For a brief period of time in the early-to-mid 2000s, there was perhaps no more exciting international director than Bela Tarr. Advocates like Jonathan Rosenbaum, Susan Sontag, and J. Hoberman sang the praises of the monumental, seven-hour Satantango, at that time a phantom object of cinephilic obsession almost impossible to see outside of film festivals and special one-off screenings. Werckmeister Harmonies would also become a cause celebre upon its release in 2000, cementing Tarr’s reputation as a unrepentant miserablist with a keen sense of dreary ennui coupled with a complete mastery of complicated, seemingly never-ending long takes. It’s not clear exactly when the tides turned; 2007’s The Man From London didn’t make much of a splash, and has never garnered a proper home video release to help rehabilitate its reputation, while The Turin Horse (2011) became notable mostly due to Tarr announcing his retirement immediately after its completion. Maybe our collective dread at the turn-of-the-millennium had worn off; it certainly didn’t help that Tarr became part of the insipid “cultural vegetables” debate, a useless op-ed bromide that sparked one of the worst, laziest catch phrases of the 2010s.
In any case, we come here to praise Tarr, not to bury him. The intrepid folks at Arbelos Films have recently released restored versions of Satantango and Damnation, the latter generally agreed upon to be Tarr’s first “mature” work. Barely released in 1988, it’s as good a place as any to start for the uninitiated. His previous feature, Almanac of Fall (1984), while a fine work in and of itself, ultimately represents a fascinating road not taken, a kind of stylistic cul de sac. So too does his 1983 television adaptation of Macbeth, which plays like a rough draft for the formal concerns that would come to fruition with Damnation and then get refined and expanded upon in the later works. Indeed, Damnation is a series of firsts for Tarr; his first film written with the novelist Laszlo Krasznahorkai, who would become his co-writer on each subsequent film project; his first time working with cinematographer Gabor Medvigy, who would go on to shoot Satantango and Werckmeister; only his second collaboration with musician Mihaly Vig, who scored Almanac of Fall and every feature afterwards; and, of course, Tarr’s most important collaborator, Agnes Hranitzky, credited as editor on all of his works (including the early trilogy of Family Nest, The Outsider, & The Prefab People) before becoming the credited co-director on each subsequent feature. It’s hard to discern her exact contributions, besides the fact that she seems essential to, and inseparable from, Tarr’s peculiar achievements.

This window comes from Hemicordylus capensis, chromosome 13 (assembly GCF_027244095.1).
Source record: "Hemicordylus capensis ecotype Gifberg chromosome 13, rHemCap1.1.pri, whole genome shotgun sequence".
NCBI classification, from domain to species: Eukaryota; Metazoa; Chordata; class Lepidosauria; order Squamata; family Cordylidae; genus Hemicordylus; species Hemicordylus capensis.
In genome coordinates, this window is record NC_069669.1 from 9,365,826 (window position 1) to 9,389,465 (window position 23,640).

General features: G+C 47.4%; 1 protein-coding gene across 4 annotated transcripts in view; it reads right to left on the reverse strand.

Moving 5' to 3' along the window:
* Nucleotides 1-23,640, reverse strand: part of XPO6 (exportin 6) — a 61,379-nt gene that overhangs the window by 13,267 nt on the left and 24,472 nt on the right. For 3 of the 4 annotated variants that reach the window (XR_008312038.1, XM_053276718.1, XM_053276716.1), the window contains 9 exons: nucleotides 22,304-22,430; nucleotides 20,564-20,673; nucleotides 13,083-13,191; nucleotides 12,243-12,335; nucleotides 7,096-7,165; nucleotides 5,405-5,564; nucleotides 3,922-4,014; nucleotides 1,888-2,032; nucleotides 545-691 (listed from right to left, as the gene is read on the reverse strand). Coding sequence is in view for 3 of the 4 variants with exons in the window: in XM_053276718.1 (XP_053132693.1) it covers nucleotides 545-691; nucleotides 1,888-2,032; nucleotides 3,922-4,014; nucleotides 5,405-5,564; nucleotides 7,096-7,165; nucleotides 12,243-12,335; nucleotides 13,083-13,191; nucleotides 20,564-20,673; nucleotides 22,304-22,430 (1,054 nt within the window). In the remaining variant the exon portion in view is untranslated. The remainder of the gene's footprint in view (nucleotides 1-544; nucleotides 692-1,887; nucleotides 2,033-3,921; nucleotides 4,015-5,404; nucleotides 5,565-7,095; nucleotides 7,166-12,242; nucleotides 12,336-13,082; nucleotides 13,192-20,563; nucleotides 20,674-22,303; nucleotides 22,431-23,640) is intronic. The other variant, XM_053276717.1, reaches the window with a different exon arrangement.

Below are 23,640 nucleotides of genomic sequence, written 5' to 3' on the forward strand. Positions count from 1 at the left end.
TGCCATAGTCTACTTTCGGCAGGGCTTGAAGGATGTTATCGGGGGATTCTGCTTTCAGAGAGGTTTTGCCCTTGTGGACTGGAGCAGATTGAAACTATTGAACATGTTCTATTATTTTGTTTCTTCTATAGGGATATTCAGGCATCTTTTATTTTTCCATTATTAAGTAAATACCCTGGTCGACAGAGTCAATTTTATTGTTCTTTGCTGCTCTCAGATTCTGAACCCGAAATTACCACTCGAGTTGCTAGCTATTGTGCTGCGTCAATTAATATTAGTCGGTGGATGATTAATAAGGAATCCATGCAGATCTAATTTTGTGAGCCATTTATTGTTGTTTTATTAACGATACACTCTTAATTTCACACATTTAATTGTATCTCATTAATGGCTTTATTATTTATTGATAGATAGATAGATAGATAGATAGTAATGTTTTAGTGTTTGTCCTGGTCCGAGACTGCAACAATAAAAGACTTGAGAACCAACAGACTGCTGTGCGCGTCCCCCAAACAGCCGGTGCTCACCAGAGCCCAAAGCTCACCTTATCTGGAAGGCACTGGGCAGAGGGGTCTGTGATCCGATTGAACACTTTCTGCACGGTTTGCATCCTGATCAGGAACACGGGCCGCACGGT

Damnation is, at first blush, incredibly simple, a standard noir template that follows drunk layabout Karrer (Miklos Szekely) as he pines for a married woman, played by Vali Kerekes. She performs at a local bar, the Titanik, where Karrer drinks his days away in a stupor of cheap brandy. After the owner attempts to bring him in on a smuggling job, Karrer senses an opportunity — declining the job for himself, he instead convinces his lover’s husband, played by Gyorgy Cserhalmi, to do the job in his stead. There’s not much more plot than that; instead, Tarr films everything as a series of isolated vignettes that survey the entirety of a collapsed, ruined society. Transpiring entirely in a small mining town, the landscape is a blasted, hollowed-out husk, devoid of life beyond a few key characters and the occasional stray dog. The film might as well be taking place on the surface of the moon. The first shot of the movie captures a complex system of elevated mine carts crisscrossing the sky, before the camera tracks back and then dollies to frame a perfect silhouette of a man through a window. This becomes a recurring motif, Tarr juxtaposing human figures with this machinery in the background, inextricably linking the body with the automated back-and-forth of the trolley system.
Thematically, it’s a fairly clear indictment of alienated labor, with the characters forever under the shadow of capital moving over their heads while they wallow in sex and booze down on the ground. Not quite ready to tackle the extremely complicated camera movements of Satantango, here Tarr favors slow pans, starting the camera on a face or body and then slowly moving the camera to the left or right as it takes in an entire room. Curiously, he doesn’t zoom the camera in or out, which leads to extreme contrasts between foreground and background. Tarr seems determined to mire his audience in the same slow, sticky morass that his characters are trapped in. It’s a bold gambit, a precise stylization that reaches its peak in the long, unbroken sequence surveying the drunk doctor in Satantango and the opening shot of The Turin Horse, in which a horse pulls a carriage through a windstorm in seeming real-time. Abstraction and utilitarianism go hand in hand with Tarr, a doomed romantic who is naive enough to believe in love but experienced enough to realize that the world is stacked against us. Far from boring, Tarr instead invites us to commiserate with his characters. He might be miserable, but he’s no nihilist — in the end, the act of creation is reason enough to go on.
Part of Kicking the Canon – The Film Canon.